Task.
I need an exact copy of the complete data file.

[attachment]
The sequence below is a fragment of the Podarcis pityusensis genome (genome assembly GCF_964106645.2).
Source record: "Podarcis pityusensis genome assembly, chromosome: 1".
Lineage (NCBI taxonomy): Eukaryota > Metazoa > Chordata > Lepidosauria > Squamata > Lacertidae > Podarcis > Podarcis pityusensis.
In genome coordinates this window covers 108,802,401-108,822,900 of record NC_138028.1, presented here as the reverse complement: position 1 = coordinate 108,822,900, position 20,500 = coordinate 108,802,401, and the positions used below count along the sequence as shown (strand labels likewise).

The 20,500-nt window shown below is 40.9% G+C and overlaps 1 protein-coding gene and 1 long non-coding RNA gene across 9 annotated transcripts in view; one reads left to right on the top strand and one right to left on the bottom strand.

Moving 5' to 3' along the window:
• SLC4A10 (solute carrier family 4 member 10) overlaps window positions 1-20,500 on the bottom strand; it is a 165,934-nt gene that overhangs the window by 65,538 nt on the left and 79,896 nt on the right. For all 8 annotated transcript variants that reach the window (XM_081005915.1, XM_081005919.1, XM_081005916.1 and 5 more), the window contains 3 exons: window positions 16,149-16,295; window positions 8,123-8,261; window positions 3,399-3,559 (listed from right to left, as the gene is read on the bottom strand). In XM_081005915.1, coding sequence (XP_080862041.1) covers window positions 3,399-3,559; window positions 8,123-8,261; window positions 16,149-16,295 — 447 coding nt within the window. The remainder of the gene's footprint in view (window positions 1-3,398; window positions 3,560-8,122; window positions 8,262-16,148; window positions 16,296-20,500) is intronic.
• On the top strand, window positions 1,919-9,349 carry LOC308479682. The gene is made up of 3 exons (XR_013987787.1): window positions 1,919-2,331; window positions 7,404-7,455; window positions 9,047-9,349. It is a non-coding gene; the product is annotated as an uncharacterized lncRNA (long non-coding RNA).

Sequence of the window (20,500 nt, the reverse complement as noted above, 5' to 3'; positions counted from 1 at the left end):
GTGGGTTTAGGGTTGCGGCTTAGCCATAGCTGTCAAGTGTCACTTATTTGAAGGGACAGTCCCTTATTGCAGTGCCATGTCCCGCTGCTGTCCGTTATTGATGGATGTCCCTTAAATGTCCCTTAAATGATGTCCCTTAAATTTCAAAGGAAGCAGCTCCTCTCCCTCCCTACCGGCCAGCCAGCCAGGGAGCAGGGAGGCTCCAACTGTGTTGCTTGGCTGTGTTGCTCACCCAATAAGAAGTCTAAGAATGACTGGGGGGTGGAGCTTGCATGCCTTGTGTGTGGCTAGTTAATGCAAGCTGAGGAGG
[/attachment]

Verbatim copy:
The sequence below is a fragment of the Podarcis pityusensis genome (genome assembly GCF_964106645.2).
Source record: "Podarcis pityusensis genome assembly, chromosome: 1".
Lineage (NCBI taxonomy): Eukaryota > Metazoa > Chordata > Lepidosauria > Squamata > Lacertidae > Podarcis > Podarcis pityusensis.
In genome coordinates this window covers 108,802,401-108,822,900 of record NC_138028.1, presented here as the reverse complement: position 1 = coordinate 108,822,900, position 20,500 = coordinate 108,802,401, and the positions used below count along the sequence as shown (strand labels likewise).

The 20,500-nt window shown below is 40.9% G+C and overlaps 1 protein-coding gene and 1 long non-coding RNA gene across 9 annotated transcripts in view; one reads left to right on the top strand and one right to left on the bottom strand.

Moving 5' to 3' along the window:
• SLC4A10 (solute carrier family 4 member 10) overlaps window positions 1-20,500 on the bottom strand; it is a 165,934-nt gene that overhangs the window by 65,538 nt on the left and 79,896 nt on the right. For all 8 annotated transcript variants that reach the window (XM_081005915.1, XM_081005919.1, XM_081005916.1 and 5 more), the window contains 3 exons: window positions 16,149-16,295; window positions 8,123-8,261; window positions 3,399-3,559 (listed from right to left, as the gene is read on the bottom strand). In XM_081005915.1, coding sequence (XP_080862041.1) covers window positions 3,399-3,559; window positions 8,123-8,261; window positions 16,149-16,295 — 447 coding nt within the window. The remainder of the gene's footprint in view (window positions 1-3,398; window positions 3,560-8,122; window positions 8,262-16,148; window positions 16,296-20,500) is intronic.
• On the top strand, window positions 1,919-9,349 carry LOC308479682. The gene is made up of 3 exons (XR_013987787.1): window positions 1,919-2,331; window positions 7,404-7,455; window positions 9,047-9,349. It is a non-coding gene; the product is annotated as an uncharacterized lncRNA (long non-coding RNA).

Sequence of the window (20,500 nt, the reverse complement as noted above, 5' to 3'; positions counted from 1 at the left end):
GTGGGTTTAGGGTTGCGGCTTAGCCATAGCTGTCAAGTGTCACTTATTTGAAGGGACAGTCCCTTATTGCAGTGCCATGTCCCGCTGCTGTCCGTTATTGATGGATGTCCCTTAAATGTCCCTTAAATGATGTCCCTTAAATTTCAAAGGAAGCAGCTCCTCTCCCTCCCTACCGGCCAGCCAGCCAGGGAGCAGGGAGGCTCCAACTGTGTTGCTTGGCTGTGTTGCTCACCCAATAAGAAGTCTAAGAATGACTGGGGGGTGGAGCTTGCATGCCTTGTGTGTGGCTAGTTAATGCAAGCTGAGGAGG